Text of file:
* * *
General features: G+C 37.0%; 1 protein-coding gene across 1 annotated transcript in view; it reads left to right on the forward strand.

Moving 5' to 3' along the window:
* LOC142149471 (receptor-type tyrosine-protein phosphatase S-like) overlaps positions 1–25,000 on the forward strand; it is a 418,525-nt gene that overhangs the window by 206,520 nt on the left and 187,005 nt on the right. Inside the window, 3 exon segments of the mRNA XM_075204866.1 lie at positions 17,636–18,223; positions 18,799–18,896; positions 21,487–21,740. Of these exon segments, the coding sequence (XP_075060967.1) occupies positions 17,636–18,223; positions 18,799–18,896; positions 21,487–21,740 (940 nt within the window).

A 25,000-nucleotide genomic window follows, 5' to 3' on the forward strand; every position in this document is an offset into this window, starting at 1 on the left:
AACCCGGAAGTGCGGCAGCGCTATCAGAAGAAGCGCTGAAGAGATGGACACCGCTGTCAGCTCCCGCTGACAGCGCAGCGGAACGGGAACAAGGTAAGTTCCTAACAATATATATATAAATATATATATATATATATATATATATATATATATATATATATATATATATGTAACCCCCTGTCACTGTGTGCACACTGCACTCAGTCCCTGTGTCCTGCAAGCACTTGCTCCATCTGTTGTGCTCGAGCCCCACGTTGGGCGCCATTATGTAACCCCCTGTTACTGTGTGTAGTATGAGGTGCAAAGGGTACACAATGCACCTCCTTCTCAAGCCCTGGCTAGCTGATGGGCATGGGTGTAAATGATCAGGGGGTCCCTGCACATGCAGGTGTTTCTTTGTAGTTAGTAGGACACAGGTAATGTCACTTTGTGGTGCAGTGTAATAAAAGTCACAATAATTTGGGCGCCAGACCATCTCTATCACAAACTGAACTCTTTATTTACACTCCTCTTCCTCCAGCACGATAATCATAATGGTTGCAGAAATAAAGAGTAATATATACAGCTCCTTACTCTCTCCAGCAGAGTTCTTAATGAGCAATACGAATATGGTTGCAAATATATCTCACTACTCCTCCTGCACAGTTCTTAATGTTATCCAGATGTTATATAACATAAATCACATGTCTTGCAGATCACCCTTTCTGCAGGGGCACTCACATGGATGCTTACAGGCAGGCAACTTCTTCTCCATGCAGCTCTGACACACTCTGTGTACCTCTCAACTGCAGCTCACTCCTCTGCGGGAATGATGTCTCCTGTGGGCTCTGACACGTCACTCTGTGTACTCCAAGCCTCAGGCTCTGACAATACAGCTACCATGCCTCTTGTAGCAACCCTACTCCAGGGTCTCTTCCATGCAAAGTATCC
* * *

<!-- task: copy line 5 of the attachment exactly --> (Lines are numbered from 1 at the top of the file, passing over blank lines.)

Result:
AACCCGGAAGTGCGGCAGCGCTATCAGAAGAAGCGCTGAAGAGATGGACACCGCTGTCAGCTCCCGCTGACAGCGCAGCGGAACGGGAACAAGGTAAGTTCCTAACAATATATATATAAATATATATATATATATATATATATATATATATATATATATATATATATATGTAACCCCCTGTCACTGTGTGCACACTGCACTCAGTCCCTGTGTCCTGCAAGCACTTGCTCCATCTGTTGTGCTCGAGCCCCACGTTGGGCGCCATTATGTAACCCCCTGTTACTGTGTGTAGTATGAGGTGCAAAGGGTACACAATGCACCTCCTTCTCAAGCCCTGGCTAGCTGATGGGCATGGGTGTAAATGATCAGGGGGTCCCTGCACATGCAGGTGTTTCTTTGTAGTTAGTAGGACACAGGTAATGTCACTTTGTGGTGCAGTGTAATAAAAGTCACAATAATTTGGGCGCCAGACCATCTCTATCACAAACTGAACTCTTTATTTACACTCCTCTTCCTCCAGCACGATAATCATAATGGTTGCAGAAATAAAGAGTAATATATACAGCTCCTTACTCTCTCCAGCAGAGTTCTTAATGAGCAATACGAATATGGTTGCAAATATATCTCACTACTCCTCCTGCACAGTTCTTAATGTTATCCAGATGTTATATAACATAAATCACATGTCTTGCAGATCACCCTTTCTGCAGGGGCACTCACATGGATGCTTACAGGCAGGCAACTTCTTCTCCATGCAGCTCTGACACACTCTGTGTACCTCTCAACTGCAGCTCACTCCTCTGCGGGAATGATGTCTCCTGTGGGCTCTGACACGTCACTCTGTGTACTCCAAGCCTCAGGCTCTGACAATACAGCTACCATGCCTCTTGTAGCAACCCTACTCCAGGGTCTCTTCCATGCAAAGTATCC